Ratings & redemption: NBC’s handling of Brian Williams

This image released by NBC shows NBC News anchor Brian Williams during election night coverage early Wednesday, Nov. 7, 2012 in New York's Rockefeller Plaza.

EVANSTON, Ill. (MEDIA GENERAL) – Monday night, during the important February ratings period, NBC’s “Nightly News with Brian Williams” will be without Brian Williams.

The popular evening anchor announced Saturday he would take himself off the air for an indefinite period of time. The self-imposed time away comes after Williams lied about being aboard a helicopter over Iraq hit by enemy gunfire. It also comes at the same time NBC promises an internal investigation into what happened, and more questions are being raised about other reporting Williams did, including during Hurricane Katrina.

Lester Holt, who is standing in for Williams, said the following Monday night on “Nightly News:”

“We want to take just a moment to tell you where Brian is. In a message to his colleagues over the weekend, Brian told us he’s taking several days off this broadcast amid questions over how he recalled certain stories he covered. In a career spent covering the news, Brian told us its clear he’s become too much a part of the news, and will be off while this issue is dealt with,” Holt reported.

“Even in our jaded society, when you watch the news, you assume there is credibility,” Northwestern University professor Irving Rein said.

Rein is in his 46th year teaching at Northwestern. He specializes in crisis communication and recently published “The Sports Strategist” with a major chapter on communicating during a crisis.


While Rein pointed out that there is never a perfect course of action during a crisis, he doesn’t think NBC did the best job in the Williams case.

“I wouldn’t give them very high grades for this,” Rein said.

He said the quality of the response was the problem.

“His apology was not very clear. It was vague, phrased in a way that was not really an apology. That was a mistake,” he said.

Rein also said he thinks NBC didn’t move fast enough.

“The first law of crisis communication is: Don’t do it. The second law is: Monitor it early and try to take action so it doesn’t develop into the big brouhaha we have now,” he said.

Rein said it appeared NBC was blindsided by the controversy.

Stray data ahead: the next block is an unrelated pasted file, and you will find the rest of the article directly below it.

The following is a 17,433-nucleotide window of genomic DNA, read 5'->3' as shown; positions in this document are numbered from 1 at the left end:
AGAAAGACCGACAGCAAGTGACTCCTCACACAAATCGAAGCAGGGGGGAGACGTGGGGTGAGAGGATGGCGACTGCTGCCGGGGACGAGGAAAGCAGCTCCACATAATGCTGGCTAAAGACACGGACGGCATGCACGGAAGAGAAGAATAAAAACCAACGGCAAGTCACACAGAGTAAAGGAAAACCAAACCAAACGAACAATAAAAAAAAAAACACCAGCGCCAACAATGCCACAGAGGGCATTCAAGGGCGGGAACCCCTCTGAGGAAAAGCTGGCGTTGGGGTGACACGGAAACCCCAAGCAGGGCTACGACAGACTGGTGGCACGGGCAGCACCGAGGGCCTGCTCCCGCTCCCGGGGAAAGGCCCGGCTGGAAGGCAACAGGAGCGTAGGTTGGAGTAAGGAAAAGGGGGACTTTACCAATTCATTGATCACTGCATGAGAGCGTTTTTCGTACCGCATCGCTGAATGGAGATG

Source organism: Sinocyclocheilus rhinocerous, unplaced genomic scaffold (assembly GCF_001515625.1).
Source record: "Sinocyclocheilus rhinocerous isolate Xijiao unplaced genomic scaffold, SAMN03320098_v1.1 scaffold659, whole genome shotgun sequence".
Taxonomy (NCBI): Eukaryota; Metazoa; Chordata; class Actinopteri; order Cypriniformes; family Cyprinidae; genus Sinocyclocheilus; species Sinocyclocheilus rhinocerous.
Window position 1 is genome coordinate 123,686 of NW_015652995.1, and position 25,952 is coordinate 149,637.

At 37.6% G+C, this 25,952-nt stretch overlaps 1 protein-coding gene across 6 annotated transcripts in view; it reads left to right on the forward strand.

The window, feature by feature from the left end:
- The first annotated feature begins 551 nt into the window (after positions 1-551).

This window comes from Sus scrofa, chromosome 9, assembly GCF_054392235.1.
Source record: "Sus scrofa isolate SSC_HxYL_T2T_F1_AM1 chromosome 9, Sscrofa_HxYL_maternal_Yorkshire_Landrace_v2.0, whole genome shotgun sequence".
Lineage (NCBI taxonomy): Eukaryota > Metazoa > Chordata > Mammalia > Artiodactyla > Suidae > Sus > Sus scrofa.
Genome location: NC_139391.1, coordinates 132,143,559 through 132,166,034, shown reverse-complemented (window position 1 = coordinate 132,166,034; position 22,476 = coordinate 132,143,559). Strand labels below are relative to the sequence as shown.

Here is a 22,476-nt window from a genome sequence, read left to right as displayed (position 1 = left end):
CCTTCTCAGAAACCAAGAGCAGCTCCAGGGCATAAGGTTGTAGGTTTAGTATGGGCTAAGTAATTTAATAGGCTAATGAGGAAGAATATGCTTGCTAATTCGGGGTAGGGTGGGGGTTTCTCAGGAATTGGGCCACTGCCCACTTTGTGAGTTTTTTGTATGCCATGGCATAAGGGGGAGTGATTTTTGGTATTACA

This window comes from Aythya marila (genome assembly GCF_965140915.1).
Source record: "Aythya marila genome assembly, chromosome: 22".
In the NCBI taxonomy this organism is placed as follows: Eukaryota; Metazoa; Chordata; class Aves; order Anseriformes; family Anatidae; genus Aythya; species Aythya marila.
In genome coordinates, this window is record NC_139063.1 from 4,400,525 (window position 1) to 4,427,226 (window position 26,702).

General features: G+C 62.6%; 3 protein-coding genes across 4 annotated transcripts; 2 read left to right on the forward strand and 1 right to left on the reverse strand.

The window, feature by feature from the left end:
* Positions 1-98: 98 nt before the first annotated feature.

According to Rein, there are two options for NBC. The first: Take Williams off the air, which has happened. The question then becomes how long he should stay away and what he should do to demonstrate he has credibility.

The second option is to fire him. That would result in a huge financial problem for NBC.

“His character is at play here. They (NBC) are trying to save their brand,” Rein said. “If it was me, I’d tell them to take him off the air, absorb some loss temporarily and look to restore credibility.”

Rein said NBC’s announcement that there was an internal investigation underway was not a surprise.

“They didn’t have a lot of choices. An internal investigation is standard course. You need to find the facts out,” he said.


Rein is not involved in advising or making decisions at NBC, but he has some ideas about what may be going on behind the scenes right now. He suggests it took a week once the scandal broke for Williams to go off the air because NBC was watching ratings to see if they held.

On Friday, ABC News beat NBC’s “Nightly News” in the ratings. Williams’ announcement he was going off the air came Saturday.

“I think they are trying to figure out what they can do with their iconic figure,” Rein said. “Ultimately, he will be off the air for quite some time. The question is: If he comes back, will he have the same credibility?”


According to Rein, NBC has to figure out a way to restore credibility to Williams by having him deliver an account of what happened that allows for redemption.

“The public loves the story of redemption,” Rein said. “The public is enamored with that.”

Rein thinks it is still possible for Williams to remain at NBC.

“It’s possible for him to stay intact. A lot depends on what he demonstrates. Ultimately, down the road, he’ll be speaking about this and discussing what happened and we’ll see if the public will buy it. That’s hard to predict,” Rein said.

Rein said what happened here is not uncommon:

“I often see poor anticipation of the downside. No one wants to deliver bad news.”

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